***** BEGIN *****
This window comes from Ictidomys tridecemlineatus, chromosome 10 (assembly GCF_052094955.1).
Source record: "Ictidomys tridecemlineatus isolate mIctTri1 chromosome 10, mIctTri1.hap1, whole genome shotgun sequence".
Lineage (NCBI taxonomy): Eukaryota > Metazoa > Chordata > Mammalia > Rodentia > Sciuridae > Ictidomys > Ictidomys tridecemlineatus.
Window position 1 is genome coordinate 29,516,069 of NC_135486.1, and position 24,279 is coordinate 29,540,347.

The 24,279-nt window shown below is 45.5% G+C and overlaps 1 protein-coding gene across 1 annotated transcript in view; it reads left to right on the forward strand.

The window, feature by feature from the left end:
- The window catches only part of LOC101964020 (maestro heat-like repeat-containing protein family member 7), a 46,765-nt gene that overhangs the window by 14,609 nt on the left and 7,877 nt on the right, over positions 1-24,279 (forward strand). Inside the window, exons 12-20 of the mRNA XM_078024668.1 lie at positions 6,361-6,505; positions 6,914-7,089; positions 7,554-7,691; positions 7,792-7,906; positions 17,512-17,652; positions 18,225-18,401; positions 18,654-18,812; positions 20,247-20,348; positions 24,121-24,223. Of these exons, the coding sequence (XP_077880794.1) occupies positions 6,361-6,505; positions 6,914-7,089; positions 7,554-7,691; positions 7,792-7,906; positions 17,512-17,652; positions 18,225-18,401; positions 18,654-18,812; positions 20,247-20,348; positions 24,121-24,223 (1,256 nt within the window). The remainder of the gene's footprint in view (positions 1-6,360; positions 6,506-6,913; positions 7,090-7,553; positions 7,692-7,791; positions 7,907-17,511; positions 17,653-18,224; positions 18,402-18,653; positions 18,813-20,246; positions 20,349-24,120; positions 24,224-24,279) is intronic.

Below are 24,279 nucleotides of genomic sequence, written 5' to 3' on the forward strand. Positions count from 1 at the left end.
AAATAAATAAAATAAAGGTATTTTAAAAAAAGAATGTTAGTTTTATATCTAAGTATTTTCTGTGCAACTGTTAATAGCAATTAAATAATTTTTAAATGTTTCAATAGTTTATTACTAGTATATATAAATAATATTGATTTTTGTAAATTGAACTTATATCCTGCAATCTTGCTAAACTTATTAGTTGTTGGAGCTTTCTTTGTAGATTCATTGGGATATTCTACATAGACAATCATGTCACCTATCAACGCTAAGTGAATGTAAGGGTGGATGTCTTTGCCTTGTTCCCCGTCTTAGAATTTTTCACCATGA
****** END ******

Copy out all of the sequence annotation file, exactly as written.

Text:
This window comes from Ictidomys tridecemlineatus, chromosome 10 (assembly GCF_052094955.1).
Source record: "Ictidomys tridecemlineatus isolate mIctTri1 chromosome 10, mIctTri1.hap1, whole genome shotgun sequence".
Lineage (NCBI taxonomy): Eukaryota > Metazoa > Chordata > Mammalia > Rodentia > Sciuridae > Ictidomys > Ictidomys tridecemlineatus.
Window position 1 is genome coordinate 29,516,069 of NC_135486.1, and position 24,279 is coordinate 29,540,347.

The 24,279-nt window shown below is 45.5% G+C and overlaps 1 protein-coding gene across 1 annotated transcript in view; it reads left to right on the forward strand.

The window, feature by feature from the left end:
- The window catches only part of LOC101964020 (maestro heat-like repeat-containing protein family member 7), a 46,765-nt gene that overhangs the window by 14,609 nt on the left and 7,877 nt on the right, over positions 1-24,279 (forward strand). Inside the window, exons 12-20 of the mRNA XM_078024668.1 lie at positions 6,361-6,505; positions 6,914-7,089; positions 7,554-7,691; positions 7,792-7,906; positions 17,512-17,652; positions 18,225-18,401; positions 18,654-18,812; positions 20,247-20,348; positions 24,121-24,223. Of these exons, the coding sequence (XP_077880794.1) occupies positions 6,361-6,505; positions 6,914-7,089; positions 7,554-7,691; positions 7,792-7,906; positions 17,512-17,652; positions 18,225-18,401; positions 18,654-18,812; positions 20,247-20,348; positions 24,121-24,223 (1,256 nt within the window). The remainder of the gene's footprint in view (positions 1-6,360; positions 6,506-6,913; positions 7,090-7,553; positions 7,692-7,791; positions 7,907-17,511; positions 17,653-18,224; positions 18,402-18,653; positions 18,813-20,246; positions 20,349-24,120; positions 24,224-24,279) is intronic.

Below are 24,279 nucleotides of genomic sequence, written 5' to 3' on the forward strand. Positions count from 1 at the left end.
AAATAAATAAAATAAAGGTATTTTAAAAAAAGAATGTTAGTTTTATATCTAAGTATTTTCTGTGCAACTGTTAATAGCAATTAAATAATTTTTAAATGTTTCAATAGTTTATTACTAGTATATATAAATAATATTGATTTTTGTAAATTGAACTTATATCCTGCAATCTTGCTAAACTTATTAGTTGTTGGAGCTTTCTTTGTAGATTCATTGGGATATTCTACATAGACAATCATGTCACCTATCAACGCTAAGTGAATGTAAGGGTGGATGTCTTTGCCTTGTTCCCCGTCTTAGAATTTTTCACCATGA